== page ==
Forgive and forget may be a seemingly impossible expectation when it involves someone who has caused you undue and deep-seated suffering. That sense of being wronged can lead to unbearable hurt and anger that often spark a desire for retribution. Such feelings are natural, but their effects on you can be devastating if left unchecked.
What does it mean to forgive?
Forgiveness is the process by which you make a conscious and deliberate effort to let go of your feelings of resentment and vengeance toward the person or group who have wronged you. It’s about coming to terms and bringing closure to circumstances that have caused you great strife and kept you in a whirlwind of negative thoughts and actions. Contrary to what might appear to be reasonable or just, the onus of forgiving is on you and not on anyone else, even the wrongdoer.
Why is forgiveness important?|
The process of forgiving allows you to heal from your emotional wounds in the aftermath of a traumatic occurrence. It relieves you from staying stuck in unresolved emotions that wreak havoc on how you think and what you do.
The ability to embrace forgiveness will open you up to:
- Improved health: A byproduct of emotional turmoil is the impact it places on your health. Harboring uncontrollable anger and distress can lead to such issues as headaches, dizziness, high blood pressure, muscle tension, and digestive problems.
- More meaningful interactions with others: When you are feeling anguish and distrust, it may become impossible to give the level of attentiveness, allegiance, empathy, or care needed to create or sustain positive relationships.
- A better take on life: Your attitude reflects how you perceive the happenings around you. When it is bleak, so is your viewpoint.
- Greater opportunities to start anew: Your future holds an abundance of possibilities, but they will pass you by until you deal with the troubles at hand.
How can you start the process of forgiving?
(1) The only person you can control is yourself. Don’t expect the wrongdoers to apologize, beg for forgiveness or make amends. In fact, they may not take notice or particularly care about what happens to you.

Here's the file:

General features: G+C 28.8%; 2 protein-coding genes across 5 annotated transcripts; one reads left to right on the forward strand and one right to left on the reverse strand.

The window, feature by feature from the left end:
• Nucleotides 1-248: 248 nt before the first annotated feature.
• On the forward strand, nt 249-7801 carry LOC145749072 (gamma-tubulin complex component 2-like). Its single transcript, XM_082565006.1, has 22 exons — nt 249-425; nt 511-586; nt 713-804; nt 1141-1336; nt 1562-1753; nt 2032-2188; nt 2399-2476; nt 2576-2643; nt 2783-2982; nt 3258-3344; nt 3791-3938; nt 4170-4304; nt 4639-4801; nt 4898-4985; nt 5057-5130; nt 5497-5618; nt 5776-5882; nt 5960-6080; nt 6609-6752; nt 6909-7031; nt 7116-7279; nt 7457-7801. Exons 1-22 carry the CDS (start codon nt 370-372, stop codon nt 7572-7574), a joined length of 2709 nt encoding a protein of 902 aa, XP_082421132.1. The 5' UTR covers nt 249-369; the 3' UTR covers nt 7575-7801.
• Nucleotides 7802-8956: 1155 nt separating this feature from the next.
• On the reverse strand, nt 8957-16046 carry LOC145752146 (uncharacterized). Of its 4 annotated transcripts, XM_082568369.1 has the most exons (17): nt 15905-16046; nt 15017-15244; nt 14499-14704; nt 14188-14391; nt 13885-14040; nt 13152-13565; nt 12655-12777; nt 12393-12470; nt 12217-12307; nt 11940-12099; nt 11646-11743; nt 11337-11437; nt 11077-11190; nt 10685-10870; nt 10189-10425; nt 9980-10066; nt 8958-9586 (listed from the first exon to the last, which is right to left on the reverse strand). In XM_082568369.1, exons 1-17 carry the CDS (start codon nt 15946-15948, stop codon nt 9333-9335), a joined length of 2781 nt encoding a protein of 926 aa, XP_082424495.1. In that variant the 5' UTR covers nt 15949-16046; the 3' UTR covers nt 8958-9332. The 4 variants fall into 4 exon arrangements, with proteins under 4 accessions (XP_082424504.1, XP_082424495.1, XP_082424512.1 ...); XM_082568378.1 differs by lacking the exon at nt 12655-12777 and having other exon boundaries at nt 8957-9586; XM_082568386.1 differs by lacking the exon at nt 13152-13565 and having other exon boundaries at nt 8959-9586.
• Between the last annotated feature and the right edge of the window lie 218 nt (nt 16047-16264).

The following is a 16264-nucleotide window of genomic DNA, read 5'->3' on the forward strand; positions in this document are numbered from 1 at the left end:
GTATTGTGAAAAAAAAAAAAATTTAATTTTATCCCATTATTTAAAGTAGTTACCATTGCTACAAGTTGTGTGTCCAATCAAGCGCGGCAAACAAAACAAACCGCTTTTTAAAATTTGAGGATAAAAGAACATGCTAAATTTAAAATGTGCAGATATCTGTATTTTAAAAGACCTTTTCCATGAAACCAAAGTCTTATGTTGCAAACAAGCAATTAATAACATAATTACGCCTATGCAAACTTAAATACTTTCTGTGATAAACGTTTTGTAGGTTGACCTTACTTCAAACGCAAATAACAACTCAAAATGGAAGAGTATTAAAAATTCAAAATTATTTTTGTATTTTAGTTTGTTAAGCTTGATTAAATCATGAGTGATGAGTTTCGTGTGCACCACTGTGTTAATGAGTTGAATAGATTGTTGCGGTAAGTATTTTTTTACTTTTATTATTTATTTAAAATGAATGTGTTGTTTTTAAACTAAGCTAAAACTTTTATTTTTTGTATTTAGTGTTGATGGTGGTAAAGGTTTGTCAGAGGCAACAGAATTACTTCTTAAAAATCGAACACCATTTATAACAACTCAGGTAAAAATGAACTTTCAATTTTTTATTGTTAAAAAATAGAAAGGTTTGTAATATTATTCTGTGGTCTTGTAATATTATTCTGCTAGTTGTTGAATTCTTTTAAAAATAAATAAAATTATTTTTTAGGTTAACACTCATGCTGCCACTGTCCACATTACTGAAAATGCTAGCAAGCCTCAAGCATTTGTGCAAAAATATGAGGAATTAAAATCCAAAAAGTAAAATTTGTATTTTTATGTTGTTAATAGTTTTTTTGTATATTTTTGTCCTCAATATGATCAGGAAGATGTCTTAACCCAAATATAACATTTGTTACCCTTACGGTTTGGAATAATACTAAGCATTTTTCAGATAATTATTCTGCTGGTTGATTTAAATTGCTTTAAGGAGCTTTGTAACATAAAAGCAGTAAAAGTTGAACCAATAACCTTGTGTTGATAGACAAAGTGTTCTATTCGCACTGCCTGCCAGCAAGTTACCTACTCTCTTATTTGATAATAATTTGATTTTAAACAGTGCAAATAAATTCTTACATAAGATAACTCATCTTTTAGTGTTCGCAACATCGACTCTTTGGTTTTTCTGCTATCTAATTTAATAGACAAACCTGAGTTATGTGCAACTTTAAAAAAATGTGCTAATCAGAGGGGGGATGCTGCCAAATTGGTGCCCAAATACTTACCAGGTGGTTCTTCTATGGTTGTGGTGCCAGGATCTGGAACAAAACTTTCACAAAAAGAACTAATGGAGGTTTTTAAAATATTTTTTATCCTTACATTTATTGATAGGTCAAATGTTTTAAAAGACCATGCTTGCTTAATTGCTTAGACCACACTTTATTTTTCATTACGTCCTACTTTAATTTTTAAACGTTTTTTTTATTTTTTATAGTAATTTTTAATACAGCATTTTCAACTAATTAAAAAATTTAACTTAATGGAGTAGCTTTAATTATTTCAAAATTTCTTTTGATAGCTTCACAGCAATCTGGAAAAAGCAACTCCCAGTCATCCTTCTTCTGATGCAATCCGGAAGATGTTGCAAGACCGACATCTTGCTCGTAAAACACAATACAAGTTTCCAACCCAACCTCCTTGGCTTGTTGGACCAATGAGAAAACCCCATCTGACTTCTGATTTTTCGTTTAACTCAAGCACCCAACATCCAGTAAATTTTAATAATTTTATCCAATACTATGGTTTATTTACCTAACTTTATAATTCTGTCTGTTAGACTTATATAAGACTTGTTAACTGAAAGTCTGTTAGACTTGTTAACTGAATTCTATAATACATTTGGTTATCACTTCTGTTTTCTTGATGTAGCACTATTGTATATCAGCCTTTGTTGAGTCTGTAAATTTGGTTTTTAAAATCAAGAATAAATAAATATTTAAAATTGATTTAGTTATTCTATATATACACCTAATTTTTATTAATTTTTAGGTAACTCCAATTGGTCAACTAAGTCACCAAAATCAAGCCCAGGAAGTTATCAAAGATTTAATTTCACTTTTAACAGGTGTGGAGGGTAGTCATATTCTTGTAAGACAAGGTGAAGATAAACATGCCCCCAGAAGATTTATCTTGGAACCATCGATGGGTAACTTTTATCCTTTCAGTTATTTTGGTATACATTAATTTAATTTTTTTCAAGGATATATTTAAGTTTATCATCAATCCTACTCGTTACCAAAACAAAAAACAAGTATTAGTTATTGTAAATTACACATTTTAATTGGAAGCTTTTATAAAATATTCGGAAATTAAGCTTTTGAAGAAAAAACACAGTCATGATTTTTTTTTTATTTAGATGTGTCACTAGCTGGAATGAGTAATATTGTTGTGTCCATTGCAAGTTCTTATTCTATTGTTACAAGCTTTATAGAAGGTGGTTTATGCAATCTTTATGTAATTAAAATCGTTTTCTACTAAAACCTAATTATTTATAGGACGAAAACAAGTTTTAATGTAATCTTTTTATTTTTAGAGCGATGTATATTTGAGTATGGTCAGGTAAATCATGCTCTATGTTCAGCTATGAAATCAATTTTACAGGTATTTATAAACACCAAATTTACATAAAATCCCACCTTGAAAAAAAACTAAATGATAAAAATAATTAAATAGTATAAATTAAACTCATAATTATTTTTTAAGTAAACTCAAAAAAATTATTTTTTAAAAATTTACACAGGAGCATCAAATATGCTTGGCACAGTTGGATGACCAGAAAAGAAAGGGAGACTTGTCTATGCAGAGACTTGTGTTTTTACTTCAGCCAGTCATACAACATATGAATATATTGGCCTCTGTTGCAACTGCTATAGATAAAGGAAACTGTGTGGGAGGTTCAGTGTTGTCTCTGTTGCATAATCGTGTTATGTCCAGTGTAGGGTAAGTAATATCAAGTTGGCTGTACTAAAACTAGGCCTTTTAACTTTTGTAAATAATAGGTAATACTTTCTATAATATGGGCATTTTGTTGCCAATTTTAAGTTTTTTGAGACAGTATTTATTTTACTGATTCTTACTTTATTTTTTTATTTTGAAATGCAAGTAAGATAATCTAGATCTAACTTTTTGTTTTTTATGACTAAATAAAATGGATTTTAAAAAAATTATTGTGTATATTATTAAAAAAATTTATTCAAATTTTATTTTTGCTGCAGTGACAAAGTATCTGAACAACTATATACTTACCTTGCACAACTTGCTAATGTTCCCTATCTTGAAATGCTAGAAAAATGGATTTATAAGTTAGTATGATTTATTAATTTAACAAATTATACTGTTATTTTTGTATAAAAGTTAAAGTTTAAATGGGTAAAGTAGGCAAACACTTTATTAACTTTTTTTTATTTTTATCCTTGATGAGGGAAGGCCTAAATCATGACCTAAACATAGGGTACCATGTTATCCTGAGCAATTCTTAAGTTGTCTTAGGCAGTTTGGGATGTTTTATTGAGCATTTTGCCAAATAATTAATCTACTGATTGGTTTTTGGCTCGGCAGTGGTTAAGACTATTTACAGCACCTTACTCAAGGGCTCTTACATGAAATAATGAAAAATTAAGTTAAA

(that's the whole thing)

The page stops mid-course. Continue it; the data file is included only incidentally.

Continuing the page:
(2) The trauma will never end until you put it to rest. Pretending it never happened, minimizing its importance, or stuffing your feelings are all good ways for your emotional wounds to keep festering.
(3) You may not be ready to forgive, so wait until you are. Forcing yourself can result in a meaningless act of futility. Question your level of readiness, but don’t be swayed by the pressures of others. This is your passage. Begin to forgive when the time is right for you.
(4) To initiate the process of forgiveness, distance yourself from the cause of your anguish and get into a healthier mindset. Take extra care of yourself by spending time with people you love, eating a balanced diet, getting enough sleep, exercising daily, practicing gratitude, and doing the things that validate your self-worth.
(5) Delve deeply into the origins of your injustice or betrayal to more clearly understand what happened, the reasons why, your feelings and responses, and what you might have done better. Take a good look at not only your perspective but of those of the perpetrators. What was their motivation to do what they did and what was your contribution to their actions? Keep in mind there are always two sides to a coin.
(6) Look for the benefits that have resulted from the situation. What have you gained out of this emotional experience? How has it made you a better person in the long run? What were the lessons learned and how will you apply them to enhancing your future?
(7) Forgiving yourself is a necessary step towards forgiving others. Whatever blame is getting in your way, own up to your part and have the self-compassion to move on. Let your successes, not your failings, define you. If you feel hopelessly stuck, consult with a therapist or other trained professional to get the help you need to work through it.
(8) You have the power to live a productive and meaningful life, no matter what comes your way. In response to a horrific ordeal, work through the process of forgiveness by accepting what happened for what it was and not for what it could have been. Take control of your present and future by releasing the emotional baggage that is weighing you down. Redefine yourself by living your best life ever with the peace, joy, and love you so richly deserve.
Forgiveness is a gift we give to ourselves, not to others. – Gail Lynne Goodwin
Written by: Patricia K. Flanigan, Smart Strategies for Successful Living
Patricia K. Flanigan has worked in higher education for over 28 years. She holds a doctoral degree in Organizational Leadership from the University of La Verne as well as a M.A. in Latin American Studies and B.A. in Anthropology from the University of California, Los Angeles. Before retiring and moving to Idaho in 2015, she served as the dean of online education and learning resources at Saddleback College, a large community college in Southern California. She currently consults in higher education, volunteers for AARP, writes for a local magazine, and serves as an Affiliate Faculty member at Boise State University and on the Board for LEARN Idaho. Since February 2017, she has been the founding director for Smart Strategies for Successful Living, a community-based website designed to promote quality aging. As an educator, her focus is to inspire others to live and age well.